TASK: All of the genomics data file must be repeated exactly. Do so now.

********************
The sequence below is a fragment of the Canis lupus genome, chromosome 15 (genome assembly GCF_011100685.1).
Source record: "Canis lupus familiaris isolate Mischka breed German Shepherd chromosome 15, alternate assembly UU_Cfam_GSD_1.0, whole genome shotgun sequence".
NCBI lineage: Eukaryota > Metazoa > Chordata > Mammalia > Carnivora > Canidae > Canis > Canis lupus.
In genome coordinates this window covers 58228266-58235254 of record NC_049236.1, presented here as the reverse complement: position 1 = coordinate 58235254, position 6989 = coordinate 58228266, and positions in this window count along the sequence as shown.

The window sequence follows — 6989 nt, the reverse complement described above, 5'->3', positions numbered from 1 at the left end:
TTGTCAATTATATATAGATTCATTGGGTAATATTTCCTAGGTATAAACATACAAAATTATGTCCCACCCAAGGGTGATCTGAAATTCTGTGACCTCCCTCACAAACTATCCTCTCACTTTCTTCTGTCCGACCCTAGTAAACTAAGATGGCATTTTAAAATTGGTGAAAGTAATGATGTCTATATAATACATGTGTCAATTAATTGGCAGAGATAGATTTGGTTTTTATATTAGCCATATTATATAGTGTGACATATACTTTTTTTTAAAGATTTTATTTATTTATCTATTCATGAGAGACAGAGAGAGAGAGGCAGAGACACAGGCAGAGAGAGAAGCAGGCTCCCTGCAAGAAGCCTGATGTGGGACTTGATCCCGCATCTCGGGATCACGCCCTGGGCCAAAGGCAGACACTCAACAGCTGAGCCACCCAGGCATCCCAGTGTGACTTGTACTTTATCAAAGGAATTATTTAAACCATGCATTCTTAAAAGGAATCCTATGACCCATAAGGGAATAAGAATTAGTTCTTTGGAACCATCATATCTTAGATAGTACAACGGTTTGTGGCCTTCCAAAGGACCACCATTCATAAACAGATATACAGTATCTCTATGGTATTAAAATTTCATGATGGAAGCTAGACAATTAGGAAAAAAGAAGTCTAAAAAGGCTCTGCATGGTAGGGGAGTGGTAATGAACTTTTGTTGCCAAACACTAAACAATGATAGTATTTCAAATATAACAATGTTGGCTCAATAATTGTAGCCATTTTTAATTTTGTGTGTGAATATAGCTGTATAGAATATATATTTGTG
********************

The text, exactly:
The sequence below is a fragment of the Canis lupus genome, chromosome 15 (genome assembly GCF_011100685.1).
Source record: "Canis lupus familiaris isolate Mischka breed German Shepherd chromosome 15, alternate assembly UU_Cfam_GSD_1.0, whole genome shotgun sequence".
NCBI lineage: Eukaryota > Metazoa > Chordata > Mammalia > Carnivora > Canidae > Canis > Canis lupus.
In genome coordinates this window covers 58228266-58235254 of record NC_049236.1, presented here as the reverse complement: position 1 = coordinate 58235254, position 6989 = coordinate 58228266, and positions in this window count along the sequence as shown.

The window sequence follows — 6989 nt, the reverse complement described above, 5'->3', positions numbered from 1 at the left end:
TTGTCAATTATATATAGATTCATTGGGTAATATTTCCTAGGTATAAACATACAAAATTATGTCCCACCCAAGGGTGATCTGAAATTCTGTGACCTCCCTCACAAACTATCCTCTCACTTTCTTCTGTCCGACCCTAGTAAACTAAGATGGCATTTTAAAATTGGTGAAAGTAATGATGTCTATATAATACATGTGTCAATTAATTGGCAGAGATAGATTTGGTTTTTATATTAGCCATATTATATAGTGTGACATATACTTTTTTTTAAAGATTTTATTTATTTATCTATTCATGAGAGACAGAGAGAGAGAGGCAGAGACACAGGCAGAGAGAGAAGCAGGCTCCCTGCAAGAAGCCTGATGTGGGACTTGATCCCGCATCTCGGGATCACGCCCTGGGCCAAAGGCAGACACTCAACAGCTGAGCCACCCAGGCATCCCAGTGTGACTTGTACTTTATCAAAGGAATTATTTAAACCATGCATTCTTAAAAGGAATCCTATGACCCATAAGGGAATAAGAATTAGTTCTTTGGAACCATCATATCTTAGATAGTACAACGGTTTGTGGCCTTCCAAAGGACCACCATTCATAAACAGATATACAGTATCTCTATGGTATTAAAATTTCATGATGGAAGCTAGACAATTAGGAAAAAAGAAGTCTAAAAAGGCTCTGCATGGTAGGGGAGTGGTAATGAACTTTTGTTGCCAAACACTAAACAATGATAGTATTTCAAATATAACAATGTTGGCTCAATAATTGTAGCCATTTTTAATTTTGTGTGTGAATATAGCTGTATAGAATATATATTTGTG